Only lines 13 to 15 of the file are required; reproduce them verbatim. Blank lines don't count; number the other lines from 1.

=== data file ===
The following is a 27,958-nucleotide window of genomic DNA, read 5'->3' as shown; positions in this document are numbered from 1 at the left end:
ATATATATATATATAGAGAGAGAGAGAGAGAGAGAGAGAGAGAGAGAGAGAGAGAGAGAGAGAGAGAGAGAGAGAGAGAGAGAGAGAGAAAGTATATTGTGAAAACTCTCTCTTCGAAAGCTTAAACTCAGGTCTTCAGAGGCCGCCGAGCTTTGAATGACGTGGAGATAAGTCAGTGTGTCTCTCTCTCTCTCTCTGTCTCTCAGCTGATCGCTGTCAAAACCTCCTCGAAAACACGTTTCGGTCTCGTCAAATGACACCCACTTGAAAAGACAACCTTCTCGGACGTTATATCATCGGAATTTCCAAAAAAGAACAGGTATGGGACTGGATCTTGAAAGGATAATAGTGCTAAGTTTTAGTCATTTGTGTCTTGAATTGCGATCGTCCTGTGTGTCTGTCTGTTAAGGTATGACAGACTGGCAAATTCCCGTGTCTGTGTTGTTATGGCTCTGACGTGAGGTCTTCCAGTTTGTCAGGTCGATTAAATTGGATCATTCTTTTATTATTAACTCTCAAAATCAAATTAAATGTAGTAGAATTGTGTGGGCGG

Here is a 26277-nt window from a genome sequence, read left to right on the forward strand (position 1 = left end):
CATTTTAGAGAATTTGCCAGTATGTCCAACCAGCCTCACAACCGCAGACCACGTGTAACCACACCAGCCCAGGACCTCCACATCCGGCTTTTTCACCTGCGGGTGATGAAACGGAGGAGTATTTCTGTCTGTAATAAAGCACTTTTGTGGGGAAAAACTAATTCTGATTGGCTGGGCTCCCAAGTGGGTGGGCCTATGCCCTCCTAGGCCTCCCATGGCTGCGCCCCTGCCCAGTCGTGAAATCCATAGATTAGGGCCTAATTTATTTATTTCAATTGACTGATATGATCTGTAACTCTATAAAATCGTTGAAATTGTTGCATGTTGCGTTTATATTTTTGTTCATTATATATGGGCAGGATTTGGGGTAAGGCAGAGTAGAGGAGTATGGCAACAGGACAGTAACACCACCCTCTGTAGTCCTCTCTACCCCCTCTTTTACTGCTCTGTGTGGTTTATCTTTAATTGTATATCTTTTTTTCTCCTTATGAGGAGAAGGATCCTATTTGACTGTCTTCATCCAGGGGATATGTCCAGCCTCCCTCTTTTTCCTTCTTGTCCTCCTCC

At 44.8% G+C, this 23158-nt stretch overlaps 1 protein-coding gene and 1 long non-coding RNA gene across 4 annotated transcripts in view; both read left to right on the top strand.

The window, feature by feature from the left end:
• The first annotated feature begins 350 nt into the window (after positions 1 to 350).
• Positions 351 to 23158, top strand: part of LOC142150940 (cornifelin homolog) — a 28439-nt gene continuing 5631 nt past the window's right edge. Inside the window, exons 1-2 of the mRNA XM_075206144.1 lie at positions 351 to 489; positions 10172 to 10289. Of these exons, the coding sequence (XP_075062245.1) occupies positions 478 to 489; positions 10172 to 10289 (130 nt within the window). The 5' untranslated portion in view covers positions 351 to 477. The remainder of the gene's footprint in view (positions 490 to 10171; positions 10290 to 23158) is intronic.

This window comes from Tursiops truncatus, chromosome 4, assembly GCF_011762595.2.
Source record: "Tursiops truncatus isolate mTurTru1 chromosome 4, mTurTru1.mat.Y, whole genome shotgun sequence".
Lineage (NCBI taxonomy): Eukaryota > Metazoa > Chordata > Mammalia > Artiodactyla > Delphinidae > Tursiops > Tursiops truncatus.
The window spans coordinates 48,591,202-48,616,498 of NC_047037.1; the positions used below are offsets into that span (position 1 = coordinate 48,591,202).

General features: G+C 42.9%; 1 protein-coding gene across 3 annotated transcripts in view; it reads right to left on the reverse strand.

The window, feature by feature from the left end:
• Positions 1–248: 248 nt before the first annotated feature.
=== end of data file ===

General features: G+C 42.9%; 1 protein-coding gene across 3 annotated transcripts in view; it reads right to left on the reverse strand.

The window, feature by feature from the left end:
• Positions 1–248: 248 nt before the first annotated feature.